WEST Mercia Police has been praised by a leading officer for being alert to the growing threat of cyber crime.
Superintendent Pete O’Doherty, the head of the National Fraud Intelligence Bureau, has welcomed the force's major cyber crime conference and workshop to increase public awareness and to develop partnership working to tackle internet fraudsters.
The conference is being hosted by Coventry University on Friday (May 23) and is sponsored by Warwickshire’s Police and Crime Commissioner Ron Ball.
Supt O’Doherty said: “This is the kind of initiative which in the long run will help us win the battle against cyber criminals. From what I see day in day out, cyber crime is rapidly increasing, both in volume and in complexity. It is evolving at a rapid pace.”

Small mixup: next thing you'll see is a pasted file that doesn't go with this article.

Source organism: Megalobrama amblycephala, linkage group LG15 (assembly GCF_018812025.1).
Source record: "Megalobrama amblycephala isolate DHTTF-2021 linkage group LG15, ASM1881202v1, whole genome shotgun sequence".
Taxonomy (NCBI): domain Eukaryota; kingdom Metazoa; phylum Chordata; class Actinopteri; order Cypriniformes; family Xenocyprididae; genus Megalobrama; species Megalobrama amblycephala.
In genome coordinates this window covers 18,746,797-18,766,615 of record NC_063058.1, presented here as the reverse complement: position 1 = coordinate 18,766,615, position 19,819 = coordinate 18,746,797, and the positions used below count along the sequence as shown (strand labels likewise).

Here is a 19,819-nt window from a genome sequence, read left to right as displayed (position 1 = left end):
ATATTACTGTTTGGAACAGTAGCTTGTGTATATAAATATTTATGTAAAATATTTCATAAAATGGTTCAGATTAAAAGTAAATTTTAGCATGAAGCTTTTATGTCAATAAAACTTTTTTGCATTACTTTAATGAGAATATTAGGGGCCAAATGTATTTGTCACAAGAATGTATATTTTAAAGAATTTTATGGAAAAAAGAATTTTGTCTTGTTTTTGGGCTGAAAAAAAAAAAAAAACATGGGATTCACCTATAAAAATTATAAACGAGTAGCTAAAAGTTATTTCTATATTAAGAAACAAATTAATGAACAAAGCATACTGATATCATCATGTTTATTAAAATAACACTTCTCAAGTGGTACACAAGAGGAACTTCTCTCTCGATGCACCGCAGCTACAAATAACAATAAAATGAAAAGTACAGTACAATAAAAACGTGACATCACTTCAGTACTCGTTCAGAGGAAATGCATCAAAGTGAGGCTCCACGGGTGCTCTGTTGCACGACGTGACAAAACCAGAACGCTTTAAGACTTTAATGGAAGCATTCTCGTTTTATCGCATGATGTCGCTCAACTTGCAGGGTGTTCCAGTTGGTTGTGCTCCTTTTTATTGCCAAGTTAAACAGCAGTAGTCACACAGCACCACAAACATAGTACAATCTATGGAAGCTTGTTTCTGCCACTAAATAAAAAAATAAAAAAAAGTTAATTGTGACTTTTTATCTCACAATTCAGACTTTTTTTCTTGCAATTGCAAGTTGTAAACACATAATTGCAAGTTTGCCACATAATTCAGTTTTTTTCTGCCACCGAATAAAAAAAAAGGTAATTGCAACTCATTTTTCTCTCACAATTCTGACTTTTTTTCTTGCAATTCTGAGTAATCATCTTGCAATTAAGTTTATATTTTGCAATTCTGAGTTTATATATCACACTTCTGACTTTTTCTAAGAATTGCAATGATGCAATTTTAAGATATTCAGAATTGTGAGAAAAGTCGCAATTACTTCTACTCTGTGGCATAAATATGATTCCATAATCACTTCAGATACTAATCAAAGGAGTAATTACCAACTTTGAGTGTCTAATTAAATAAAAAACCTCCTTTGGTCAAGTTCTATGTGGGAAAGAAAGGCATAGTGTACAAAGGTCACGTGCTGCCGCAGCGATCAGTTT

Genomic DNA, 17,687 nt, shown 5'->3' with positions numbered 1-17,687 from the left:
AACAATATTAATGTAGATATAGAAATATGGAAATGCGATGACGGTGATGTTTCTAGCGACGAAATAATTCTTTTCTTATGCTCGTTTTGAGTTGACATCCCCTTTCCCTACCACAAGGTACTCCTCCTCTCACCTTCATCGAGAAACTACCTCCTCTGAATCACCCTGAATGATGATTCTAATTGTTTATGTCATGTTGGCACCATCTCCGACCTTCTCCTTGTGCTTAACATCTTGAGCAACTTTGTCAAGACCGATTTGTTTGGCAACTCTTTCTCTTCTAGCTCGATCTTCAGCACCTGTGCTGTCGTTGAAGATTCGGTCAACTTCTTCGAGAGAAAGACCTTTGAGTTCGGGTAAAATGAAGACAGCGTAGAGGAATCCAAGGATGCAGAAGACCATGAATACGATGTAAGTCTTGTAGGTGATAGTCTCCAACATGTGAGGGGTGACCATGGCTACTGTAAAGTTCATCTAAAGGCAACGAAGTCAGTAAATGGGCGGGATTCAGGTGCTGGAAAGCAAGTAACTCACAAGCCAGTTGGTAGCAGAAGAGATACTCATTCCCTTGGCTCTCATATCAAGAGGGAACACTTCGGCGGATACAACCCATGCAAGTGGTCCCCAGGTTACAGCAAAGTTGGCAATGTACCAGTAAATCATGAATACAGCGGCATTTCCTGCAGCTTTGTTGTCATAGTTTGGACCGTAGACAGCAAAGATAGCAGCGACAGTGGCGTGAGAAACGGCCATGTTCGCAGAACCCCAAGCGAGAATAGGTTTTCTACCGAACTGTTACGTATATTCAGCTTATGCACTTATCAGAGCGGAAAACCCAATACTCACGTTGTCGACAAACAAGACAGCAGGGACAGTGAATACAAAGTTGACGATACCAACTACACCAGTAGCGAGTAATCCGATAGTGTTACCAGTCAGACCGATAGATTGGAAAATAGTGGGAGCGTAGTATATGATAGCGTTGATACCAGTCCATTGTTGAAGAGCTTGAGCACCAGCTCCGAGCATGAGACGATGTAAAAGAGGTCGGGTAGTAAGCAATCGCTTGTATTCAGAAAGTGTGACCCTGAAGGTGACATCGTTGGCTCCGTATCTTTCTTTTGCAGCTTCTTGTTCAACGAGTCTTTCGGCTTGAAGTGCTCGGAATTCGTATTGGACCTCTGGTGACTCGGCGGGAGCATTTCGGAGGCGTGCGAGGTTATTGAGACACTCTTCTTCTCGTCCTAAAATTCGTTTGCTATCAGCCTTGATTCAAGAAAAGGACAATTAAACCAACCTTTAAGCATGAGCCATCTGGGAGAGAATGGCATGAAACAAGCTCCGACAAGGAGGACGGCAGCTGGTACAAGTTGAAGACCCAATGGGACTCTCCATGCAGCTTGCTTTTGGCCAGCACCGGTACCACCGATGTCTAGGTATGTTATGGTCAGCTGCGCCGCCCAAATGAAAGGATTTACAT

Supt O’Doherty said up to 70 per cent of frauds can be cyber-enabled compared to around 40 per cent five or so years ago.
He added: “Cyber fraud has been described as the modern-day burglary because you don’t have to be in someone’s home to steal from them. Fraudsters can strike from anywhere in the world. It’s a global threat.”
Cyber crime is now estimated to cost Britain £27 billion a year with online shopping and auction scams, advanced fee frauds, online bank account cons and investment scams among the top “volume frauds”.
Extra funding is being given to police forces for specialist investigators and police forces like Warwickshire and West Mercia are working with interested partners to tackle the problem.